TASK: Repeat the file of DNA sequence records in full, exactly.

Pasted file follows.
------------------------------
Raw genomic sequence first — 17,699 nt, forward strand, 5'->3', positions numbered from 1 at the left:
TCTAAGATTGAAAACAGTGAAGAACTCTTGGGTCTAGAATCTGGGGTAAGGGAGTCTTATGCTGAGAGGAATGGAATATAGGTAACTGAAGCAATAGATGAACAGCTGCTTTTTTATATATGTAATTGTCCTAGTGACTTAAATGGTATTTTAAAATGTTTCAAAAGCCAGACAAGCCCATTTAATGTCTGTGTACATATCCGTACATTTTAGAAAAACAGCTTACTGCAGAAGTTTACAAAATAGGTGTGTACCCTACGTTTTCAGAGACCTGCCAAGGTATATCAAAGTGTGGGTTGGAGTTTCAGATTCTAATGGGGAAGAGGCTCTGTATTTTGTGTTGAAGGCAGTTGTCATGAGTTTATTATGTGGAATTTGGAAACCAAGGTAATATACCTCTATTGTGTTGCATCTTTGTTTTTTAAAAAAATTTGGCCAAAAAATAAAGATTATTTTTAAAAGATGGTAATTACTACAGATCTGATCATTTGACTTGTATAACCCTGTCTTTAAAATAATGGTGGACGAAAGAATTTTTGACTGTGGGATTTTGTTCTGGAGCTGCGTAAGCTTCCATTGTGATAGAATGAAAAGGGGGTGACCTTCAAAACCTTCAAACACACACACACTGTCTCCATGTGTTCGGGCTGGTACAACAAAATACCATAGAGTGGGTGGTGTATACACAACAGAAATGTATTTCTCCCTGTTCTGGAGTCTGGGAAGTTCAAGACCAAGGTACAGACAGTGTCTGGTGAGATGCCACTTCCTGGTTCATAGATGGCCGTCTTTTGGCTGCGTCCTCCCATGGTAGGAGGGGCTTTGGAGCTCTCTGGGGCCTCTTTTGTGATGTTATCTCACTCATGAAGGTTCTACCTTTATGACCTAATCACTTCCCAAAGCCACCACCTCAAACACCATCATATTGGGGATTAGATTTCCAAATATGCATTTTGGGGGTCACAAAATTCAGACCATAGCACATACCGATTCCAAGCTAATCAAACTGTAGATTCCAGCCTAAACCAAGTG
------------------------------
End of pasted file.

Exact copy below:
Raw genomic sequence first — 17,699 nt, forward strand, 5'->3', positions numbered from 1 at the left:
TCTAAGATTGAAAACAGTGAAGAACTCTTGGGTCTAGAATCTGGGGTAAGGGAGTCTTATGCTGAGAGGAATGGAATATAGGTAACTGAAGCAATAGATGAACAGCTGCTTTTTTATATATGTAATTGTCCTAGTGACTTAAATGGTATTTTAAAATGTTTCAAAAGCCAGACAAGCCCATTTAATGTCTGTGTACATATCCGTACATTTTAGAAAAACAGCTTACTGCAGAAGTTTACAAAATAGGTGTGTACCCTACGTTTTCAGAGACCTGCCAAGGTATATCAAAGTGTGGGTTGGAGTTTCAGATTCTAATGGGGAAGAGGCTCTGTATTTTGTGTTGAAGGCAGTTGTCATGAGTTTATTATGTGGAATTTGGAAACCAAGGTAATATACCTCTATTGTGTTGCATCTTTGTTTTTTAAAAAAATTTGGCCAAAAAATAAAGATTATTTTTAAAAGATGGTAATTACTACAGATCTGATCATTTGACTTGTATAACCCTGTCTTTAAAATAATGGTGGACGAAAGAATTTTTGACTGTGGGATTTTGTTCTGGAGCTGCGTAAGCTTCCATTGTGATAGAATGAAAAGGGGGTGACCTTCAAAACCTTCAAACACACACACACTGTCTCCATGTGTTCGGGCTGGTACAACAAAATACCATAGAGTGGGTGGTGTATACACAACAGAAATGTATTTCTCCCTGTTCTGGAGTCTGGGAAGTTCAAGACCAAGGTACAGACAGTGTCTGGTGAGATGCCACTTCCTGGTTCATAGATGGCCGTCTTTTGGCTGCGTCCTCCCATGGTAGGAGGGGCTTTGGAGCTCTCTGGGGCCTCTTTTGTGATGTTATCTCACTCATGAAGGTTCTACCTTTATGACCTAATCACTTCCCAAAGCCACCACCTCAAACACCATCATATTGGGGATTAGATTTCCAAATATGCATTTTGGGGGTCACAAAATTCAGACCATAGCACATACCGATTCCAAGCTAATCAAACTGTAGATTCCAGCCTAAACCAAGTG